The recent canonization of Pope John Paul II was an insult to the countless people who have been sexually abused by Catholic priests. During his papacy, from 1978-2005, this newly anointed “saint” remained silent as these predators targeted children in parishes around the world.

It is difficult to understand how Pope Francis could have approved of John Paul II’s elevation, never mind officiated at the ceremony. Many Catholics and observers think of Francis as a reformer who is working to modernize the Catholic Church, but there has been nothing revolutionary about his approach to the sex-abuse crisis. In fact, beyond offering lukewarm apologies for the harm that criminal priests have caused, Francis has done very little.

The pope said at a recent gathering at the Vatican: “I must take responsibility and ask forgiveness for the damage they have caused through sexual abuse of children. The church is aware of this damage. It is their own personal and moral damage, but they are men of the church.” His statements of regret are nice, but one would think that a so-called “revolutionary” like Francis would actually seek justice for victims. It is telling that Francis has not promised that the Vatican will promptly deliver criminal priests to the authorities.

Nevertheless, Pope Francis proclaimed John Paul II a saint on Sunday. The late pope met the criteria after he allegedly performed two miracles: healing a French nun who was stricken with Parkinson’s disease and a Costa Rican woman who suffered a brain aneurysm. Both women insist that John Paul II heard their prayers. Unfortunately, while he was alive, John Paul II failed to hear the prayers of the many victims of his friend and confidant, the late Rev. Marcial Maciel, the founder of the Legionaries of Christ. It is impossible to believe that the church’s policy of protecting and covering up for abusive priests like Maciel was unknown to John Paul II.

For instance, the Associated Press reported on April 21 that archive documents from the Vatican “show how a succession of papacies — including that of John XXIII, also to be canonized Sunday — simply turned a blind eye to credible reports that Maciel was a con artist, drug addict, pedophile and religious fraud.”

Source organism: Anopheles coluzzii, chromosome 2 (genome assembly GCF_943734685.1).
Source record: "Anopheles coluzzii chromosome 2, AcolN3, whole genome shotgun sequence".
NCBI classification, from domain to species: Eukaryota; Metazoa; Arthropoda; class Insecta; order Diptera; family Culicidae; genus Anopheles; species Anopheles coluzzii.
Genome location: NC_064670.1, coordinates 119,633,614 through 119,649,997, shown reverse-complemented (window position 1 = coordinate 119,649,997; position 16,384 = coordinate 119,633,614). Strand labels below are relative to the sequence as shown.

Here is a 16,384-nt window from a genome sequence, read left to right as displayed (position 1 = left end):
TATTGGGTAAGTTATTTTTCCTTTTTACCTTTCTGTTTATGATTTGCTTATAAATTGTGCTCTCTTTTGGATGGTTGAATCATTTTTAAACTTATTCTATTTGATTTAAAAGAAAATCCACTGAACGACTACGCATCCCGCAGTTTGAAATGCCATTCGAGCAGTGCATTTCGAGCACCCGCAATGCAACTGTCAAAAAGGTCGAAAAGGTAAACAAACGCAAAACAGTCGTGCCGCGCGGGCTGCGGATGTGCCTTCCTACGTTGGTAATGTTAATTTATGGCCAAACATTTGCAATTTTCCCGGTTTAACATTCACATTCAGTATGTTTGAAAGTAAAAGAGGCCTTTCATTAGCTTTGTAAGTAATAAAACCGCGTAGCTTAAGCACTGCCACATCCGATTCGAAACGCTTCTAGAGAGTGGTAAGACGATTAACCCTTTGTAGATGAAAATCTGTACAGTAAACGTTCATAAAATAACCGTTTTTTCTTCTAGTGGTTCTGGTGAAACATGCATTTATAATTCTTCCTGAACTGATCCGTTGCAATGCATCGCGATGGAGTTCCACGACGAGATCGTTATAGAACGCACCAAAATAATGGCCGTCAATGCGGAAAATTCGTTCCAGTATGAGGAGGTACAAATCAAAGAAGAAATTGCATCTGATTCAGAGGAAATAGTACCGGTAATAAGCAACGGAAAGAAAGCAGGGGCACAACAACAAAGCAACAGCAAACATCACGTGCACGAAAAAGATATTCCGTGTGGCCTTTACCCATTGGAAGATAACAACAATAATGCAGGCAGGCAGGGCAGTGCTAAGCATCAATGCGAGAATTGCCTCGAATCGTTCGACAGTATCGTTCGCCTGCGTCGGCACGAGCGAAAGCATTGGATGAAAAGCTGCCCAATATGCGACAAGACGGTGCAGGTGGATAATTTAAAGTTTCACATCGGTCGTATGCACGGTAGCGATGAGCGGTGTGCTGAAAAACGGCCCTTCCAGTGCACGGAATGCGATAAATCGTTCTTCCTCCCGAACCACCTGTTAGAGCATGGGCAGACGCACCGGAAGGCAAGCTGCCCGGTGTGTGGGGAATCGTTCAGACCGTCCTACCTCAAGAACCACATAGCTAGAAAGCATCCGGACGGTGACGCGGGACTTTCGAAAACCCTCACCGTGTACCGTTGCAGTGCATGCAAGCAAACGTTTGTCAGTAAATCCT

In addition, Alberto Athie, an author and a former Catholic priest in Mexico, told me in a recent interview for Univision that he had denounced Maciel to officials at the Holy See as early as 1999, though they did nothing about it because Maciel (who died in 2008) was close to John Paul II. In February, the United Nations Committee on the Rights of the Child issued a report that condemned the past actions of the church and urged Vatican officials to remove all abusers from parishes and report them to the authorities.

It’s clear that John Paul II sided with abusers over victims. I cannot comprehend how the faithful can look up to a man who, through inaction, allowed the lives of so many children to be destroyed. Yes, he was a beloved, charismatic leader who extended the reach of the Catholic Church and contributed to communism’s demise. But his shameful failure to speak up and protect children is appalling.

While I want to believe that Francis is a leader who can remedy the church’s terrible legacy of abuse, he is ignoring this problem. I suspect that his tepidness on this subject will haunt him in future. Pope Francis will not be able to remain silent like John Paul II did.

Many Catholics believe that popes are infallible, but John Paul II was wrong when he protected criminals, and Pope Francis was wrong to beatify him. Among those thousands of victims, there are probably a few who think of John Paul II as the patron saint of predators.

Jorge Ramos, an Emmy Award-winning journalist, is the host of Fusion’s new television news show, “America With Jorge Ramos,” and is a news anchor on the Univision Network. Originally from Mexico and now based in Florida, Ramos is the author of nine best-selling books, most recently, “A Country for All: An Immigrant Manifesto.”

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